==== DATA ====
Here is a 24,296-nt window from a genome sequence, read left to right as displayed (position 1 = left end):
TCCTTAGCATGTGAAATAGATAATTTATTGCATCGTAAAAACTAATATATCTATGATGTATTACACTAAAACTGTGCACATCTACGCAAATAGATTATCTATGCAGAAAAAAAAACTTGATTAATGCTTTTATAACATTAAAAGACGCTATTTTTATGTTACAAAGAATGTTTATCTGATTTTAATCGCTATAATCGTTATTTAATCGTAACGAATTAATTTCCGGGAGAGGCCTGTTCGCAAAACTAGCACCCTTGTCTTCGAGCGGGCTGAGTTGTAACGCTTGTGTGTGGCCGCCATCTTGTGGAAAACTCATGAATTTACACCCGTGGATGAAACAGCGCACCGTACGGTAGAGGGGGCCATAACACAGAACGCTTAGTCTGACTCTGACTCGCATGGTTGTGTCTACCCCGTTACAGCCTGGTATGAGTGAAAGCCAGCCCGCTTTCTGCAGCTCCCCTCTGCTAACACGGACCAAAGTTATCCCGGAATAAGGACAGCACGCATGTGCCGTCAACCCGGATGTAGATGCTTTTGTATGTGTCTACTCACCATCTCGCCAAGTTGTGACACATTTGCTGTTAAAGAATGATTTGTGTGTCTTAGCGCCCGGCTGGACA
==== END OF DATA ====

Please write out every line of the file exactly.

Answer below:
Here is a 24,296-nt window from a genome sequence, read left to right as displayed (position 1 = left end):
TCCTTAGCATGTGAAATAGATAATTTATTGCATCGTAAAAACTAATATATCTATGATGTATTACACTAAAACTGTGCACATCTACGCAAATAGATTATCTATGCAGAAAAAAAAACTTGATTAATGCTTTTATAACATTAAAAGACGCTATTTTTATGTTACAAAGAATGTTTATCTGATTTTAATCGCTATAATCGTTATTTAATCGTAACGAATTAATTTCCGGGAGAGGCCTGTTCGCAAAACTAGCACCCTTGTCTTCGAGCGGGCTGAGTTGTAACGCTTGTGTGTGGCCGCCATCTTGTGGAAAACTCATGAATTTACACCCGTGGATGAAACAGCGCACCGTACGGTAGAGGGGGCCATAACACAGAACGCTTAGTCTGACTCTGACTCGCATGGTTGTGTCTACCCCGTTACAGCCTGGTATGAGTGAAAGCCAGCCCGCTTTCTGCAGCTCCCCTCTGCTAACACGGACCAAAGTTATCCCGGAATAAGGACAGCACGCATGTGCCGTCAACCCGGATGTAGATGCTTTTGTATGTGTCTACTCACCATCTCGCCAAGTTGTGACACATTTGCTGTTAAAGAATGATTTGTGTGTCTTAGCGCCCGGCTGGACA